Return to college[edit]

In February 1947, Loyola Marymount hired Sargent as its head coach and athletic director, and awarded him a five-year contract.[12] He said that he aimed to field the best possible team immediately and to rebuild the program for the future.[28] The Lions managed only three wins in each of his two seasons, and Sargent compiled a 6–12–1 record.[29] He did accomplish his second goal, however, and was credited with recruiting an excellent class in 1948.[30] He resigned both of his athletic posts mid-season on November 10, 1948 at the recommendation of his physician.[31]

Sargent later worked in the petroleum industry and traveled extensively. He was a vice president and the director of oil tool sales for the Sargent Engineering Corp.[32] He died on March 18, 1963 in Lynwood, California at the age of 56.[33] Sargent suffered an apparent heart attack while at St. Francis Hospital.[34]

References[edit]

  1. ^ Pecarovich Installs Rockne System at Loyola College; LIONS UNDERGO GRID REVAMPING New Coach Uses Notre Dame Methods on Squad Thirteen Letter Men Back on Pigskin Machinc No Sensational Results Are Expected This Year, The Los Angeles Times, October 1, 1928.
  2. ^ Brothers Star on Lot Grid Teams, Herald-Journal, December 12, 1930.
  3. ^ LOYOLA FROSH TO USE SYSTEM OF GRAY FOG, The Los Angeles Times, October 22, 1931.
  4. ^ Sargent Honored, The Los Angeles Times, November 9, 1936.
  5. ^ Byrne New Loyola Coach; Grid Star of 1936 Replaces Sargent; Rozier Also Signed, The Los Angeles Times, April 15, 1937.
  6. ^ Loyola Cubs Smother Foes; Sargent's Gridders Annex Catholic Title in 19-to-0 Game, The Los Angeles Times, November 26, 1937.
  7. ^ a b Bill Sargent, Loyola High Coach, Will Be Assistant To Mike Pecarovich at Loyola University, Spokane Daily Chronicle, February 22, 1939.
  8. ^ Pacific Coach Coaches Hit By Wolves' Howl, The Telegraph-Herald, November 23, 1938.
  9. ^ a b Button, Button, Who's Going To Be Next Coach At Ventura Jaysee, Oxnard Press-Courier, February 25, 1941.
  10. ^ Loyola Scout High in Praise of Undefeated San Jose Team; Spartans Boast Strong Backs Prune-land Fans Rate Squad as One of Best on Pacific Coast, The Los Angeles Times, November 15, 1939.
  11. ^ Scouts Plan Honor Court Here Friday, Oxnard Press-Courier, June 2, 1941.
  12. ^ a b Bill Sargent Named Coach at Loyola U., The Los Angeles Times, Feb 5, 1947.
  13. ^ Coast Pro League Tilts Lid Sunday, The Milwaukee Journal, August 31, 1944.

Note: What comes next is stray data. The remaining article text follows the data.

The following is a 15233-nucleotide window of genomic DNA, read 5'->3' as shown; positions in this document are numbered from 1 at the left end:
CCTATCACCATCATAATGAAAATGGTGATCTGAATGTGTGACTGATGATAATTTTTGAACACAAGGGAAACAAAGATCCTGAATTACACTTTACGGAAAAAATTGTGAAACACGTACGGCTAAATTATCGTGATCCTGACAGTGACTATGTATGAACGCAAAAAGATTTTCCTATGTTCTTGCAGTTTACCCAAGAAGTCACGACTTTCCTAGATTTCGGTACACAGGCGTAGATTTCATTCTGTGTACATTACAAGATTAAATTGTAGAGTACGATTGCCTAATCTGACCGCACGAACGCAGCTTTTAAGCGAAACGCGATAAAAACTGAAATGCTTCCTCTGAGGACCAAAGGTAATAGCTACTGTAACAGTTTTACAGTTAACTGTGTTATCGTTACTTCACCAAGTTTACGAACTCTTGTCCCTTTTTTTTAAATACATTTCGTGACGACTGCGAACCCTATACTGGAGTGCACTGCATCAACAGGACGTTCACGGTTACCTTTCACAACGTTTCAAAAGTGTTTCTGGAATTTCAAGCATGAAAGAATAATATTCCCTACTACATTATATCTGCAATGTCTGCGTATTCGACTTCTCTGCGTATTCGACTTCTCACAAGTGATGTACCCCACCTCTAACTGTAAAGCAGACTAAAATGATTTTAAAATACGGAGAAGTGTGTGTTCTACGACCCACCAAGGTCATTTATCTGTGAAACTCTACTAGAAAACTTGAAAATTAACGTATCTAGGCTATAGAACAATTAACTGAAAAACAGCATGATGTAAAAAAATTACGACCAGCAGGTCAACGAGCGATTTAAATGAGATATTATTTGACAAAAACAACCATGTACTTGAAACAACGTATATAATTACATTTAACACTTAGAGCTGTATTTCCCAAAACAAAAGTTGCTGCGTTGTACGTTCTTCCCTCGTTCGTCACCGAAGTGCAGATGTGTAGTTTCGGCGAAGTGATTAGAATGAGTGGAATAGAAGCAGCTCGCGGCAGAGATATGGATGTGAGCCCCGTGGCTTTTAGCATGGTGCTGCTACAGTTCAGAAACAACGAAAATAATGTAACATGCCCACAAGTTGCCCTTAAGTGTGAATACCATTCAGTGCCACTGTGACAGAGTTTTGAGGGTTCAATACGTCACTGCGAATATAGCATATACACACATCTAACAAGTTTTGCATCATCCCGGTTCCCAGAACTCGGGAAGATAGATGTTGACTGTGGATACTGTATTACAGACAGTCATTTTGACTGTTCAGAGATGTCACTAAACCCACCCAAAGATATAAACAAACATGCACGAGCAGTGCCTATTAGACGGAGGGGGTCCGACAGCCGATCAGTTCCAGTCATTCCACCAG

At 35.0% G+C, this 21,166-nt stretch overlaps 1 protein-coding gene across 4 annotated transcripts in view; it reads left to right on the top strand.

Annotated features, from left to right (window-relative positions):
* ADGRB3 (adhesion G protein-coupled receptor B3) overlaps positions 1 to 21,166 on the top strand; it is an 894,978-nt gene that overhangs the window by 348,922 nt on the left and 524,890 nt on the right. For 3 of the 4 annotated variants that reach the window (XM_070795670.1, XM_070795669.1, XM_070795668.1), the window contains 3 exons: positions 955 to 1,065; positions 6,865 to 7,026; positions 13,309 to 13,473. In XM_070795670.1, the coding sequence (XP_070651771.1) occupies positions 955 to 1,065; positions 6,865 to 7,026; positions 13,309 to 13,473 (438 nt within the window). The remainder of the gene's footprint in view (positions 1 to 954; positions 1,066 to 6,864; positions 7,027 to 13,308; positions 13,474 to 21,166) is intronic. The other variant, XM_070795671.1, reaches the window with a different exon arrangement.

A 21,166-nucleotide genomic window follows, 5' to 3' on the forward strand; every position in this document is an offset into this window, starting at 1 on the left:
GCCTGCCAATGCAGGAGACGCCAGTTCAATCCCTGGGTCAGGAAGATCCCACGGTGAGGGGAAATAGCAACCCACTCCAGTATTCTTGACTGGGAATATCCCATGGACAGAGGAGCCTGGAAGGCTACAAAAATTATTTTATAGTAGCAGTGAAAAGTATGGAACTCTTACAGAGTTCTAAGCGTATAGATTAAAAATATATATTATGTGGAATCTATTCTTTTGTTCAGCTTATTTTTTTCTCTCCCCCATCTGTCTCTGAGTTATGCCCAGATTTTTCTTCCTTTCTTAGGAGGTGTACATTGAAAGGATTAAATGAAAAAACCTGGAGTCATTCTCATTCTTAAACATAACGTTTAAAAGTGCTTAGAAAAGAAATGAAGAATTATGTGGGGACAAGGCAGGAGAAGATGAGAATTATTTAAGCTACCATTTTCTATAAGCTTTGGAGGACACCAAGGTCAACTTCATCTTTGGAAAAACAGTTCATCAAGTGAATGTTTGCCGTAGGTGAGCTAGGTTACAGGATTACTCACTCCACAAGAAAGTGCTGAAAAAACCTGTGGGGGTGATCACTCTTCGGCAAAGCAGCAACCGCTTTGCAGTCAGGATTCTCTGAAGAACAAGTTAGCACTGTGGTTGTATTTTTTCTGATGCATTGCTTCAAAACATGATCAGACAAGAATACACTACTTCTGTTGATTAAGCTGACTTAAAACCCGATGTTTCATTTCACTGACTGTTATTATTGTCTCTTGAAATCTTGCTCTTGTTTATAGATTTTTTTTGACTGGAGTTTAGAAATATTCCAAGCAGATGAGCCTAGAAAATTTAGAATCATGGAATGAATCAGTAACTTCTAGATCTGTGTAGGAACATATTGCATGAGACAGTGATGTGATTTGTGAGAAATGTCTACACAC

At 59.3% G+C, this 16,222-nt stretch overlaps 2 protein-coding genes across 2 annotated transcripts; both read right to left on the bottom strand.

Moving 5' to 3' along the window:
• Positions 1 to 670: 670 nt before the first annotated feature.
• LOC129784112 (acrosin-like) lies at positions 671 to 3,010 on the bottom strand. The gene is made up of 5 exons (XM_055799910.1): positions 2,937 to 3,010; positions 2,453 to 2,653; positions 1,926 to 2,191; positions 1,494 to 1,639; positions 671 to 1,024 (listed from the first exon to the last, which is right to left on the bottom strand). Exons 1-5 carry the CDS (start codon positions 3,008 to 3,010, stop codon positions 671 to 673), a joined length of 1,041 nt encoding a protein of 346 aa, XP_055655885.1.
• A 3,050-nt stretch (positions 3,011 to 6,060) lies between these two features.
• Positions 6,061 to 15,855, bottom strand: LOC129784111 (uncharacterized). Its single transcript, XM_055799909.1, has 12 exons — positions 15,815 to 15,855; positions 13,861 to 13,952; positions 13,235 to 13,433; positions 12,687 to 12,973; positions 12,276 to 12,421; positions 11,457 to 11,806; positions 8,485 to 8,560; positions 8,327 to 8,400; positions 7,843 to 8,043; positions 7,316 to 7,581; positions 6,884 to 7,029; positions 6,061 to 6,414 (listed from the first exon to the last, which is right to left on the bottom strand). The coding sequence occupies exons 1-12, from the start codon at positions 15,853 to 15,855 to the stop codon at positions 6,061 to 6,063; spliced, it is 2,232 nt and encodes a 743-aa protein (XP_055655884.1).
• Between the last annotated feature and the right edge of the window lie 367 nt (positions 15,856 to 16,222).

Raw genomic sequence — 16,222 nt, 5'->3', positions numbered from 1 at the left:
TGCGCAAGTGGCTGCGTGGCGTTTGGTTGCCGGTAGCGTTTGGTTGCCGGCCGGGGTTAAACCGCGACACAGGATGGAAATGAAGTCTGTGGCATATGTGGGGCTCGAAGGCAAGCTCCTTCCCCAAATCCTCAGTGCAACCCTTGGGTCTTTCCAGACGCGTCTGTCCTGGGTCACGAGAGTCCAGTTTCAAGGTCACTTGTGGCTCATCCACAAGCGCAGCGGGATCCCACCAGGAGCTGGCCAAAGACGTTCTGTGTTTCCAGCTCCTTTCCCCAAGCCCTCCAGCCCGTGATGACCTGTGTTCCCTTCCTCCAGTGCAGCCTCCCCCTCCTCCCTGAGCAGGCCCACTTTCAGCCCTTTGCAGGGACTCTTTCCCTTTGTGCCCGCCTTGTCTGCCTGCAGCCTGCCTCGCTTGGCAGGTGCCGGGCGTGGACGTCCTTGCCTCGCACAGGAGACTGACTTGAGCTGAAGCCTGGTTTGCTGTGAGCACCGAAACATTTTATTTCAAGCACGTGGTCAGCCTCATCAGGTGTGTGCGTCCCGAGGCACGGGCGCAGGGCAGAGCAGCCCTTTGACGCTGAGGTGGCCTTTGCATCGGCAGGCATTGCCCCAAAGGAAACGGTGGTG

14. ^ PCPFL: 1940-45 By Bob Gill, The Coffin Corner, Vol. 4, No. 7, 1982.
  15. ^ Coaches Moan Rangers' Luck In Grid Pool, Oxnard Press-Courier, September 19, 1944.
  16. ^ Matthews To Coach Hollywood Pros, San Jose News, June 25, 1945.
  17. ^ ALBERT SIGNS WITH BULLDOGS; Local Pros Get Famed Indian Ace, The Los Angeles Times, November 14, 1945.
  18. ^ Bulldog Gridders Fly to Honolulu, The Los Angeles Times, Sep 17, 1946.
  19. ^ Bulldogs Capture Coast Grid Title; Los Angeles Concludes Marathon Season by Topping Tacoma, 38-7, The Los Angeles Times, January 20, 1947.
  20. ^ a b c All-Star Grid Game Troubled by 'Blacklist', Times Daily, January 18, 1947.
  21. ^ a b Young Pro Debut Off, Louis Loses $7,500, The Milwaukee Sentinel, January 26, 1947.
  22. ^ a b Hurdle Hitch to Playing, The New York Times, Jan 22, 1947.
  23. ^ Klawans Bars Players From All-Star Game, The Los Angeles Times, Jan 20, 1947.
  24. ^ Raps Planned Coast Pro Star Grid Tilt, The Milwaukee Sentinel, January 19, 1947.
  25. ^ Bulldogs Revolt, Will Play Sunday, The Los Angeles Times, January 21, 1947.
  26. ^ Buddy's Debut as Pro Delayed, The Afro American, February 1, 1947.
  27. ^ Ill Will Flares Over Canceled Grid Contest, The Los Angeles Times, January 26, 1947.
  28. ^ Lions Start Rebuilding Under Bill Sargent, The Los Angeles Times, Sep 21, 1947.
  29. ^ William H. "Bill" Sargent Coaching Records By Year, College Football Data Warehouse, retrieved June 10, 2011.
  30. ^ Old Lions Recall the Passing Years : In 1949, three years before football ended for good at Loyola, Coaches Jordan Olivar and Jerry Neri arrived to lead the school to its last gridiron glory with an aerial attack ahead of the times., The Los Angeles Times, September 17, 1989.
  31. ^ Bill Sargent Resigns Loyola Athletic Jobs, The Los Angeles Times, November 11, 1948.
  32. ^ Pacific Oil World, Volume 56, p. 13, Petroleum Publishers, 1963.
  33. ^ Rosary Services Slated Tonight for Bill Sargent, The Los Angeles Times, March 20, 1963.
  34. ^ SARGENT, EX-GRID COACH, DIES AT 56, The Los Angeles Times, March 19, 1963.